The Jungle Book, Theatre Review. Unity Theatre, Liverpool.

Liverpool Sound and Vision Rating 9/10

Joel Shipman as Baloo in The Jungle Book at The Unity Theatre, Liverpool. Photograph by Brian Roberts.

Cast: Fionnuala Dorrity, Asif Majid, Samuel Pérez Durán, Joe Shipman.

The tale of a lost boy raised by wolves, taught by a panther, guarded by a bear and hunted by the king of the jungle, it is story that speaks down through the last century and one that resonates with joy and charm, with meaning, still to this day. The Jungle Book, arguably one of the most loved pieces of literature of the late 19th Century has had its followers, those who bang the drum for its introduction of its well written characters into the national thought and understandably its detractors who see the book with a certain 21st Century outlook compared to its original sentiment.

The Jungle Book is so well loved by child and parent alike that it has spawned two international cinematic hits and the collected tales themselves still takes pride of place on many a bookshelf; it is also a generous, heart pleasing production by Action Transport Theatre which is impossible to not love and respect, to find yourself falling in love with.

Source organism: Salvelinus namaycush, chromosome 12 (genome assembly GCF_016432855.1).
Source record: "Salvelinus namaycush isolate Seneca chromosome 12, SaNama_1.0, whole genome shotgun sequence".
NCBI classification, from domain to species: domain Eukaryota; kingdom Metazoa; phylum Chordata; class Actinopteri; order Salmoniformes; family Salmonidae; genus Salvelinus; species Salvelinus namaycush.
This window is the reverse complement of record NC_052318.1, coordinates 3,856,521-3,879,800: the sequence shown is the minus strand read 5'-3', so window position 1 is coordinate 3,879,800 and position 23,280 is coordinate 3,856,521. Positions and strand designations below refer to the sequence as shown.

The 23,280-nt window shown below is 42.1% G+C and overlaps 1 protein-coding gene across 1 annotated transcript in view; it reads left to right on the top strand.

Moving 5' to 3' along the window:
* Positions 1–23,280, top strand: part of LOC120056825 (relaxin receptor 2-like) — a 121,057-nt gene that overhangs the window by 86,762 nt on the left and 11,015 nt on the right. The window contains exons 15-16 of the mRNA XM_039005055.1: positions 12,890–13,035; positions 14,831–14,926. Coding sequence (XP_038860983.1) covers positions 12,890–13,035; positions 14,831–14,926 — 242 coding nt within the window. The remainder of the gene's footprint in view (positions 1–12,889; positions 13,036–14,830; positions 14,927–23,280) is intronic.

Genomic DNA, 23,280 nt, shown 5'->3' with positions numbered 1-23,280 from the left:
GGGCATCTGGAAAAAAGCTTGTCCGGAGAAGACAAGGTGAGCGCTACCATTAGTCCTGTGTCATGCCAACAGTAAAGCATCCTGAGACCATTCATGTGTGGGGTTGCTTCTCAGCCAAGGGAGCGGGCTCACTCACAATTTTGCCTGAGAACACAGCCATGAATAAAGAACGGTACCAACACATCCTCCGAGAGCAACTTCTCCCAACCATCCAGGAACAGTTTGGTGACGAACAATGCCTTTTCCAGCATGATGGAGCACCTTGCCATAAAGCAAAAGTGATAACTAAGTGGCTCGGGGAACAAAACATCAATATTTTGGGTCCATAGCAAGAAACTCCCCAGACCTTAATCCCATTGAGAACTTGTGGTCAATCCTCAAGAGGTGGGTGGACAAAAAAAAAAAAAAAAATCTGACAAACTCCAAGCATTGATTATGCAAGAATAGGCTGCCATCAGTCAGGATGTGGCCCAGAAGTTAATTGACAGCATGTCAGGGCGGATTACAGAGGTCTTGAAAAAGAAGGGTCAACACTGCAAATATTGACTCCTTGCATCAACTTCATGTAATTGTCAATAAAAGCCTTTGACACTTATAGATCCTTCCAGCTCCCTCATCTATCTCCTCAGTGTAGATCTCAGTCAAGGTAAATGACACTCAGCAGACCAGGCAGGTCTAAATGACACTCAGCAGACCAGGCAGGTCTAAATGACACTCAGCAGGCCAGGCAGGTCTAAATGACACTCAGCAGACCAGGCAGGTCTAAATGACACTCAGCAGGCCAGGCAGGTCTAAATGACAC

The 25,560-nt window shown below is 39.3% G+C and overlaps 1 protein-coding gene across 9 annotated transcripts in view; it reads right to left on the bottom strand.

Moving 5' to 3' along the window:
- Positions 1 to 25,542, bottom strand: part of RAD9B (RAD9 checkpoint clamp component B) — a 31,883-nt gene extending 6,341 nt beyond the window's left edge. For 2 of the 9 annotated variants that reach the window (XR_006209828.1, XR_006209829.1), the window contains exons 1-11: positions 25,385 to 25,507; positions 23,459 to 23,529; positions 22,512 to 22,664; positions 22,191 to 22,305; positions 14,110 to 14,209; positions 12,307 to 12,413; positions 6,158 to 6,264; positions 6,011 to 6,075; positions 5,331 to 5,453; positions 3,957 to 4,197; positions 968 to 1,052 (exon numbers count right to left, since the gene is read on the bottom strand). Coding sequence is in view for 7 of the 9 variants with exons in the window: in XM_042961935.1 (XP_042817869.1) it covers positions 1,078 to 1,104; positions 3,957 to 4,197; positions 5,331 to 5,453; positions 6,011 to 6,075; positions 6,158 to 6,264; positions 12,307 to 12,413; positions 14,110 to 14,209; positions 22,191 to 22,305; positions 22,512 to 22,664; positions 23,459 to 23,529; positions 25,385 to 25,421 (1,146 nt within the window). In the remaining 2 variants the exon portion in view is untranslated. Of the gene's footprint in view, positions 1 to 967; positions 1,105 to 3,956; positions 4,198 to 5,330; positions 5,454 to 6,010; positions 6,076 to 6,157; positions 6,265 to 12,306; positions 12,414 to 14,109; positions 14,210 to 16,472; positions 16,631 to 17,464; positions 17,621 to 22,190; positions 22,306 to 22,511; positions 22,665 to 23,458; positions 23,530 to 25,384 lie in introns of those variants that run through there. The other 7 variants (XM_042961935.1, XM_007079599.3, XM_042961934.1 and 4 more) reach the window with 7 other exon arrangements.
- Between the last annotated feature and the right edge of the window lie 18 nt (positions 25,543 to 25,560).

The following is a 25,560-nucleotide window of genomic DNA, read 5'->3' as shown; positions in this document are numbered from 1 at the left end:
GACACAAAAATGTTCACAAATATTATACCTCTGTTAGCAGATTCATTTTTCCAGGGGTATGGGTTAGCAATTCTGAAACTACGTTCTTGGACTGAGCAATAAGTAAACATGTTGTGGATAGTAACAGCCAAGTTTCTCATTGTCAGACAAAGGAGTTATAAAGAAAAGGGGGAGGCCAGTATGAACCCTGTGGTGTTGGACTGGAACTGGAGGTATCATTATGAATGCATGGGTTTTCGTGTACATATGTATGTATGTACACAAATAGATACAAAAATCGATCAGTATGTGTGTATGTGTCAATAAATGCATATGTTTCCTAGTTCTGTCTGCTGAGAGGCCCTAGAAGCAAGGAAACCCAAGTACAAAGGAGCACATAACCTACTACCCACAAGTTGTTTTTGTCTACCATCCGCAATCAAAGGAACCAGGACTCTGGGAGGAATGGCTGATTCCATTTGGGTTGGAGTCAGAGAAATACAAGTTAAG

The jungle might quake under the foot of Shere Khan the tiger, might bounce to the beat supplied by Baloo and by hypnotised by the eyes of Kaa, but the moral lessons set down with anthropomorphic animal conversations and lessons of life in the harshest conditions to man are what still set this piece of classic literature turned theatrical joy, apart, what makes it a piece of theatre that only the Unity Theatre could host with perfection.

With a cast of four, Fionnuala Dorrity, Asif Majid, Samuel Pérez Durán and Joe Shipman, portraying the various characters, from Mowgli to the carnivorous vultures, from the lolloping but loyal Baloo and the sight of the giant python, each part of the stage in the round is treated with respect, fun and dedication to showing both child and adult alike that the laws of the jungle are those that are deep rooted in society, that we should take care of those, not just in our immediate circle, but in the wider context of life as well.

We are not alone on this planet, we may be the most destructive of creatures, but we have the ability to make the planet we share a good place, if only we stopped to think, if we stopped to hear the words of others, rather than dismissing them because they don’t speak the same language.

Action Transport Theatre and The Unity Theatre have once more combined to make the Christmas show one of the most beautiful, one of the most endearing of the year’s artistic offerings, a play that speaks volumes about the way we still see the world and the place in which humanity sits at the heart of it

Ian D. Hall